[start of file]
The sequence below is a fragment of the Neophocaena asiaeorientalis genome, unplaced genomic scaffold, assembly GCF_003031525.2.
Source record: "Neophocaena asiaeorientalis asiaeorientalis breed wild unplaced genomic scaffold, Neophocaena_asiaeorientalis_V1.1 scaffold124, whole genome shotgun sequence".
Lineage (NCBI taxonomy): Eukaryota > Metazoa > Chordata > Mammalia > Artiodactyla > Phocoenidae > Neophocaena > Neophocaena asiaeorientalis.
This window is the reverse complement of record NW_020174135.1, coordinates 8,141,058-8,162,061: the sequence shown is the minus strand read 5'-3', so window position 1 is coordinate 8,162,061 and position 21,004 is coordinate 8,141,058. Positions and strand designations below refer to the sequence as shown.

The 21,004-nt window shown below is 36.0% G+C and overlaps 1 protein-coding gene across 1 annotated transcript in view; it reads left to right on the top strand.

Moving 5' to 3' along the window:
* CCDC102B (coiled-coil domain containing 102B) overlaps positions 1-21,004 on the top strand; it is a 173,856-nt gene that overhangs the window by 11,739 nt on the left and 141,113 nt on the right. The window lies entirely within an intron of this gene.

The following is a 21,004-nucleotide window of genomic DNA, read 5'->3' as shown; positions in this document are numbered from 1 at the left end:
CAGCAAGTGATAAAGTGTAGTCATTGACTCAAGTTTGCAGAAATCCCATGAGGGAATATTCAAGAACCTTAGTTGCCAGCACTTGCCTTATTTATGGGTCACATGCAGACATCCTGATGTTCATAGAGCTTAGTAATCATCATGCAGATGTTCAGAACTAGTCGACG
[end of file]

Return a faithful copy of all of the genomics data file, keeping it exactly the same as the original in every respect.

The sequence below is a fragment of the Neophocaena asiaeorientalis genome, unplaced genomic scaffold, assembly GCF_003031525.2.
Source record: "Neophocaena asiaeorientalis asiaeorientalis breed wild unplaced genomic scaffold, Neophocaena_asiaeorientalis_V1.1 scaffold124, whole genome shotgun sequence".
Lineage (NCBI taxonomy): Eukaryota > Metazoa > Chordata > Mammalia > Artiodactyla > Phocoenidae > Neophocaena > Neophocaena asiaeorientalis.
This window is the reverse complement of record NW_020174135.1, coordinates 8,141,058-8,162,061: the sequence shown is the minus strand read 5'-3', so window position 1 is coordinate 8,162,061 and position 21,004 is coordinate 8,141,058. Positions and strand designations below refer to the sequence as shown.

The 21,004-nt window shown below is 36.0% G+C and overlaps 1 protein-coding gene across 1 annotated transcript in view; it reads left to right on the top strand.

Moving 5' to 3' along the window:
* CCDC102B (coiled-coil domain containing 102B) overlaps positions 1-21,004 on the top strand; it is a 173,856-nt gene that overhangs the window by 11,739 nt on the left and 141,113 nt on the right. The window lies entirely within an intron of this gene.

The following is a 21,004-nucleotide window of genomic DNA, read 5'->3' as shown; positions in this document are numbered from 1 at the left end:
CAGCAAGTGATAAAGTGTAGTCATTGACTCAAGTTTGCAGAAATCCCATGAGGGAATATTCAAGAACCTTAGTTGCCAGCACTTGCCTTATTTATGGGTCACATGCAGACATCCTGATGTTCATAGAGCTTAGTAATCATCATGCAGATGTTCAGAACTAGTCGACG